The real wealth made by these people does not come from their annual salaries or bonuses, but from the stakes they have built up in the businesses they created. Glasenberg for example has a salary of a mere $1.5 million and could earn a further $7.6 in stock via the firm’s incentive plan. His 16% stake in Glencore, a company valued at $53 billion, however, is where the real kicker lies. And then he does a deal like that of Xstrata, and his percentage nets him about $10 billion. In the process of creating massive wealth for his shareholders he has done the same for himself. Nothing wrong with that.
The rest of us can only gasp in admiration.
While we are on the subject of wealth being created, it is interesting to note that the Republican nominee to be president of the United States, Mitt Romney, is described as “very rich” with assets in excess of $250 million. Much of this was made, it is said, when he was a co-founder of private equity firm Bain Capital. But there is an element of snide criticism that hangs over him.
Private equity sounds too aggressively capitalist and is seen as exploiting companies to reduce jobs and increase profits. At a time when every spot and freckle of a presidential candidate is pulled through the ringer of merciless scrutiny by the American electorate, it may seem impolite to be too rich. It’s not politically correct. When he then put his foot in it by describing 47% of Americans as being “victims” and relying on hand-outs, he almost took himself out of the race.
It’s interesting that in America, like here, we want our heroes to do well enough, but not too well. We admire those who create value, but become suspicious when there is too much of it. Somehow we seem to believe that there must be some kind of wrongdoing going on. We enjoy the consumption and the benefits of capitalism. Just look around. But like China now, we have difficulty letting go of the nobler credentials of socialism.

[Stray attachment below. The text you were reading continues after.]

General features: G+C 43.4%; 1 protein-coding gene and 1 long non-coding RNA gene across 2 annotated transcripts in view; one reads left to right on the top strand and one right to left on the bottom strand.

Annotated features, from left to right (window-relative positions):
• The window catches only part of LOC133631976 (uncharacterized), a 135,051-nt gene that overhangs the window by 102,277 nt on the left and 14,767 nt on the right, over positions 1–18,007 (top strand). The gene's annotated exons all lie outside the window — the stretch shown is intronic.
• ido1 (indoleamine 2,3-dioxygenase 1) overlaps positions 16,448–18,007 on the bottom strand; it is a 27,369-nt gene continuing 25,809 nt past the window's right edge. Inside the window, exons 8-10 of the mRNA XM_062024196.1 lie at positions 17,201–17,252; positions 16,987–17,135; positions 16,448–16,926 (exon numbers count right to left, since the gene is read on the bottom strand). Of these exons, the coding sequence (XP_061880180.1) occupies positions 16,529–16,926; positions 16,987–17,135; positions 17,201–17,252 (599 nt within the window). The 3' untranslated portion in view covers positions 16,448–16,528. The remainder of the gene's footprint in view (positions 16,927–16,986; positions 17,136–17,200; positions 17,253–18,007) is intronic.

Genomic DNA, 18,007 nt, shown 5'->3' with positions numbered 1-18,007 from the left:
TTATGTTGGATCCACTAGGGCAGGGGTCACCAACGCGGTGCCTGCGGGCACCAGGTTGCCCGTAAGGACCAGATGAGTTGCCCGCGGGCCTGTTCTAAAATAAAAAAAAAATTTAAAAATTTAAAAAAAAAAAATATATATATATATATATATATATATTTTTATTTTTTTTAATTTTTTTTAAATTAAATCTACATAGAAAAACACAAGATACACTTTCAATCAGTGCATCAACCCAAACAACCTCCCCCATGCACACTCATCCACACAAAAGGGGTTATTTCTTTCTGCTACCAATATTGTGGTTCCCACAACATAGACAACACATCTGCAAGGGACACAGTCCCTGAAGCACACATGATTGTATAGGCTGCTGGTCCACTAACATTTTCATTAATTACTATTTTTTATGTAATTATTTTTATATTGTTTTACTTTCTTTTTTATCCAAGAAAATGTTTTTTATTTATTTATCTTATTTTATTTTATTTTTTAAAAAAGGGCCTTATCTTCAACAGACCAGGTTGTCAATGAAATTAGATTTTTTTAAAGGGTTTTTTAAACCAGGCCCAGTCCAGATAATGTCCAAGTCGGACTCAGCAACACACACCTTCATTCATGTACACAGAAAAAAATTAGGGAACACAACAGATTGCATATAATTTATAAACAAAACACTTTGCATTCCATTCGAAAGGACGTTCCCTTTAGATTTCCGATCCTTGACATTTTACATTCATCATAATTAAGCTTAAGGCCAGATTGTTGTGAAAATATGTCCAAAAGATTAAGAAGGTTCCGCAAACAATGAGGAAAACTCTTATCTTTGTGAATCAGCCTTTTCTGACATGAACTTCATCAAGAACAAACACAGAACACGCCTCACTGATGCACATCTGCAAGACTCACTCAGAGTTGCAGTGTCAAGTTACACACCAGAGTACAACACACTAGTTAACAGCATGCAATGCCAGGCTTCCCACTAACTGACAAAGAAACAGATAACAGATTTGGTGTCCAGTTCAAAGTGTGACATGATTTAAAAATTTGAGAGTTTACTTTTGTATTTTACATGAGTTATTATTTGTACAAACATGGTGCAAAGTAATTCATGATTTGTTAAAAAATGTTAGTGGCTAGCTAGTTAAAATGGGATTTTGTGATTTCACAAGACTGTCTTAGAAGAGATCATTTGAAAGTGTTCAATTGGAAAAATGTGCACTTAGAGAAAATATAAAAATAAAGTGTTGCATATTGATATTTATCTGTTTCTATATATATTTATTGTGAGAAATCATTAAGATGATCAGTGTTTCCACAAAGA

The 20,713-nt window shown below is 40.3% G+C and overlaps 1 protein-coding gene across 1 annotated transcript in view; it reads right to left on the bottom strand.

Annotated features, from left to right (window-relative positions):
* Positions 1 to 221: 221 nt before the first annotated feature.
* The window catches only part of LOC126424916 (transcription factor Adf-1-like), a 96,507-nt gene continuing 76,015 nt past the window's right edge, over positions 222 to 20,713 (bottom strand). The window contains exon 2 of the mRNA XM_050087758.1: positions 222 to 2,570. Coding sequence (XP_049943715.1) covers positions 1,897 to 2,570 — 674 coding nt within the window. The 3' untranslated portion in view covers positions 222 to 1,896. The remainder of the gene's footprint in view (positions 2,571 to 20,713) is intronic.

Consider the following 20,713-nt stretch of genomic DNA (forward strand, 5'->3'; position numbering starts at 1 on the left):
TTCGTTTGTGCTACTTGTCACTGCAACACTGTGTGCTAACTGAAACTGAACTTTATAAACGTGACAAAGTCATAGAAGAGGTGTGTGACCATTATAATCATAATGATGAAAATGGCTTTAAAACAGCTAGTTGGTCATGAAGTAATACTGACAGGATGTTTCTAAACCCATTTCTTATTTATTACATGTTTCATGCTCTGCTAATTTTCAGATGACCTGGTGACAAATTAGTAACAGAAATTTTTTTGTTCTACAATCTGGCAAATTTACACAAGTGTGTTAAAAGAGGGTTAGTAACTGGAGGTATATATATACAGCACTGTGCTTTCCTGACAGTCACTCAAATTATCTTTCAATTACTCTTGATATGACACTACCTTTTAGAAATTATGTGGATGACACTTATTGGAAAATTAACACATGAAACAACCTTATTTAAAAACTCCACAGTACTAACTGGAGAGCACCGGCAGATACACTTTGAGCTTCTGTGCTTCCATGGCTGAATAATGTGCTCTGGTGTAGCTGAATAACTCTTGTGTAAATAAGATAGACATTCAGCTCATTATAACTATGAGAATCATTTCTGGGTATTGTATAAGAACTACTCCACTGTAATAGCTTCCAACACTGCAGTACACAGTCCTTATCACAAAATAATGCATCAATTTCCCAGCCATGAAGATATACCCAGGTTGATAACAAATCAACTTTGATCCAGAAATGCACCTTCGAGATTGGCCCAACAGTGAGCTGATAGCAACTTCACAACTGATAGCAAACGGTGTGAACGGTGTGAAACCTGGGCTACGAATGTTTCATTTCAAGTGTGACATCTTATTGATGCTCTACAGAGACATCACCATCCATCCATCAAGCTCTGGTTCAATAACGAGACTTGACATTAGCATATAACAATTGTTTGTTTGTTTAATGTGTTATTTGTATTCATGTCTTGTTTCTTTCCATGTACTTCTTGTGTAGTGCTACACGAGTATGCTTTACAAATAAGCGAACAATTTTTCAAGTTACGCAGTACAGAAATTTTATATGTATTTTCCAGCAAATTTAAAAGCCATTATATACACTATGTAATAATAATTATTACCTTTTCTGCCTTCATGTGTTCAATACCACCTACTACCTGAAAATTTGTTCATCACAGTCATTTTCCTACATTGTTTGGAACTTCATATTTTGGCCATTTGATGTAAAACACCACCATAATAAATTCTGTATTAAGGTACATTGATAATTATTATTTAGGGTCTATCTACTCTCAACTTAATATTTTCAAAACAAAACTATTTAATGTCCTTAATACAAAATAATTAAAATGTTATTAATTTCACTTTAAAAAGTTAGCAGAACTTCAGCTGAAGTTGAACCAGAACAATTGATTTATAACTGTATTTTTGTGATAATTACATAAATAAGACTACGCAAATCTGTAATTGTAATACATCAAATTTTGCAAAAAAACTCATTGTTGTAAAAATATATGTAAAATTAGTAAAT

Let’s not get into an argument about the rights and wrongs of capitalism, or any of that stuff about who should own the means of production. But let’s acknowledge that the greatest achievements of mankind over the past few centuries have occurred in capitalist societies where the accumulation of wealth has been the dominant driver. Ask Bill Gates, Jeff Bezos, Steve Jobs and the rest of them.
In South Africa, forget about the dark side of the founders of empires like Anglo American, Rembrandt, Liberty Life, Pick n Pay and, in our own time, Bidvest, Discovery, Shoprite and RMB. These are people who created value on a grand scale and the wealth they build for themselves and for their shareholders is their good and proper due. DM
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Johann Redelinghuys is a partner at Heidrick & Struggles the international leadership consulting business, which bought the firm Redelinghuys & Partners of which he was the founder. He has been deeply involved in career management and executive search all his life. He is the chairman of the South African company and now heads up its board practice working with chairmen and CEOs focussed on CEO succession, strategic leadership review and board evaluation.
Adolf Hitler was the first European leader to ban human zoos.